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HPPR Health, Education & Welfare

High Plains Tap Water: Is It Safe To Drink?

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Much of the tap water on the High Plains may not be safe to drink.

The High Plains is hardly unique in this regard. However, some cities in the region have shown alarming levels of contaminants.

According to the Environmental Working Group’s Tap Water Database, when most Americans drink a glass of tap water, they're also getting a dose of industrial or agricultural contaminants linked to cancer, brain damage, hormone disruption and other concerns.

For example, the tap water in Garden City, Kansas, contains 8 contaminants above safe guidelines. Amarillo, Texas’s water showed 13 major contaminants, including arsenic, chloroform, and radiological elements—all of which cause cancer.

For comparison’s sake, Amarillo's water was shown to have five more major contaminants than the tap water in New York City and six more contaminants than the water in Los Angeles. But Amarillo is doing slightly better than Lubbock, which tested for 14 contaminants above health guidelines.   

You can search the safety of the tap water in your city by going to the EWG database, here.     

A response from Brian McGovern, Media Relations Specialist at the Texas Commission on Environmental Quality:

As of Sept. 25, 2019, based on the TCEQ’s Water Supply Division’s drinking water compliance data, the cities of Amarillo and Lubbock are in compliance with state and federal drinking water standards.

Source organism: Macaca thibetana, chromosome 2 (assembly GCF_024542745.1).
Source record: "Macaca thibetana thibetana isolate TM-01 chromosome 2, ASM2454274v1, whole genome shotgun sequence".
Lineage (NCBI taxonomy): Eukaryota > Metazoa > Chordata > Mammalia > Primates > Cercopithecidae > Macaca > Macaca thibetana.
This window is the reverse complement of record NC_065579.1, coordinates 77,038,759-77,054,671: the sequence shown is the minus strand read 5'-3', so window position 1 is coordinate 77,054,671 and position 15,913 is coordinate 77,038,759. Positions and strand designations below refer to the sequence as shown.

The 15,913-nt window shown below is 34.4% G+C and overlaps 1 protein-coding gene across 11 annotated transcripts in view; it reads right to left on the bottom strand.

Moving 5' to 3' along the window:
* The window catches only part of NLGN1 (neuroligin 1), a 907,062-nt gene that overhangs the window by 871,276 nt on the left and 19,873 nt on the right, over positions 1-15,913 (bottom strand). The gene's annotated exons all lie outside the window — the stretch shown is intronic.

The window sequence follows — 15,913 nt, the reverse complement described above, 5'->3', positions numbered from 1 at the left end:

The Texas Commission on Environmental Quality is responsible for overseeing approximately 7,000 public water systems that provide drinking water to approximately 28,000,000 Texans. Federal and state regulations have set standards for 102 contaminants for microorganisms, disinfection by-products, disinfectants, organic and inorganic chemicals, and radionuclides.

The National Primary Drinking Water Regulations promulgated by EPA are legally enforceable primary standards and treatment techniques that apply to public water systems. Primary standards and treatment techniques protect public health by limiting the levels of contaminants in drinking water. All public water systems in Texas are required to monitor the levels of contaminants present in treated drinking water and to verify that each contaminant does not exceed its maximum contaminant level, disinfectant level, and/or action level. The TCEQ is committed to minimizing risks from drinking water contaminants by ensuring compliance monitoring and compliance determinations are identified on a weekly basis for chemical and microbiological drinking water standards.

Information concerning a public water system’s compliance with drinking water standards can be located on TCEQ’s Texas Drinking Water Watch webpage.